In the absence of a clearly structured marketplace, contemporary music in Russia is increasingly a form of self-expression. Social impact is neither easy, nor especially wanted.
As a range of obstacles, both private and professional, stop musicians from working uninterrupted, diligence acquires a new significance. It becomes a form of transcendence, far above material woes.
Several new Russian electronic recordings display an increasing gratitude for both solitude and silence. The further one happens to be from clamorous modernity or a capital city, the better.
New electronic material from Ukraine, Russia, and Estonia touches upon the demise of military, industrial, and economic rhetoric. Their shared insistence is countered with a love for nothing in particular.
For reasons both social and philosophical, four Russian projects release new recordings with zero promotion. The logic of material wellbeing is sidelined in favor of a quieter worldview, hinted at in quotations.
Moscow's FORMA festival just took place and - with its interdisciplinary celebration of modern Russian art - engendered some interesting views of creative "labor" among its many participants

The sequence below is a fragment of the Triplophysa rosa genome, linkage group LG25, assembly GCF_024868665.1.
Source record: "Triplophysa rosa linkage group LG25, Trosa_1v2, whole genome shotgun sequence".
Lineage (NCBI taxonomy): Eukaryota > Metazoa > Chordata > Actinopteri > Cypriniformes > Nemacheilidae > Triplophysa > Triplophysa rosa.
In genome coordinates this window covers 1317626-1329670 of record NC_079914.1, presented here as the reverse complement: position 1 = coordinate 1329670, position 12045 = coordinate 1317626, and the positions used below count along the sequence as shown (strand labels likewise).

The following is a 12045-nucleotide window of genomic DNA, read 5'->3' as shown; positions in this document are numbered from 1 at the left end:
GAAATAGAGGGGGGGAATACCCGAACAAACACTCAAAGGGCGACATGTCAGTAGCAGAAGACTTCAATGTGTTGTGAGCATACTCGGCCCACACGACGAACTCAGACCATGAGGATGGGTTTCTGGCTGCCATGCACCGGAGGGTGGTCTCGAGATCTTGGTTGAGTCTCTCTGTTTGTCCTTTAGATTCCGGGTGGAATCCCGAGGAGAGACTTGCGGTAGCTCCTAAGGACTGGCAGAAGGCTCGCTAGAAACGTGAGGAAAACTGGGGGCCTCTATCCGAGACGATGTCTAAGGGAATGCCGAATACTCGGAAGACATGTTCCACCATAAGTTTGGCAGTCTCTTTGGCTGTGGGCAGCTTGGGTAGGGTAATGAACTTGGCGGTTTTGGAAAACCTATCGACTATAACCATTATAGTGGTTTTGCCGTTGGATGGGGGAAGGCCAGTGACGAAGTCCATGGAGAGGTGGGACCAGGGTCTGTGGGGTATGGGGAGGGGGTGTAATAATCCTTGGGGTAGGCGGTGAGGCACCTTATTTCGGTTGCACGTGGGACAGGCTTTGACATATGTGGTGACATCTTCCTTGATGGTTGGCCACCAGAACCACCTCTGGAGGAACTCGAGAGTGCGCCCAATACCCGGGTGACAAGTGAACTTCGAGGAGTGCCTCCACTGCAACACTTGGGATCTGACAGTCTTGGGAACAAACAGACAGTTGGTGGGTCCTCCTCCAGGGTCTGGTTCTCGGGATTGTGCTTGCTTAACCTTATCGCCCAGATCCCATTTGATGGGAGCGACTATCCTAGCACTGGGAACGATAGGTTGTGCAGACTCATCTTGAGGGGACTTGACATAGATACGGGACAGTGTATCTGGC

Ambient and lo-fi publications from four northern addresses all ponder the meaning of solitude. It does not lead to melancholy; in fact it offers a productive liberty from the awfulness of social existence.
Headlined by Atom™'s 'Double Vision' live, Ricardo Villalobos, Pharmakon, Nina Kraviz, Rhadoo, and Daniel Avery, the Outline Festival will operate across three outdoor scenes and two arenas - inside some industrial buildings
New electronic recordings from Belarus, Russia, and Ukraine - via Berlin - question the liberties of commercial and noncommercial enterprise. The same questions are framed ecologically.
Four solo electronic projects from different Russian cities display varying degrees of displeasure with actuality. As faith in civic promise dwindles, the need for wistfulness to provide a valid alternative grows.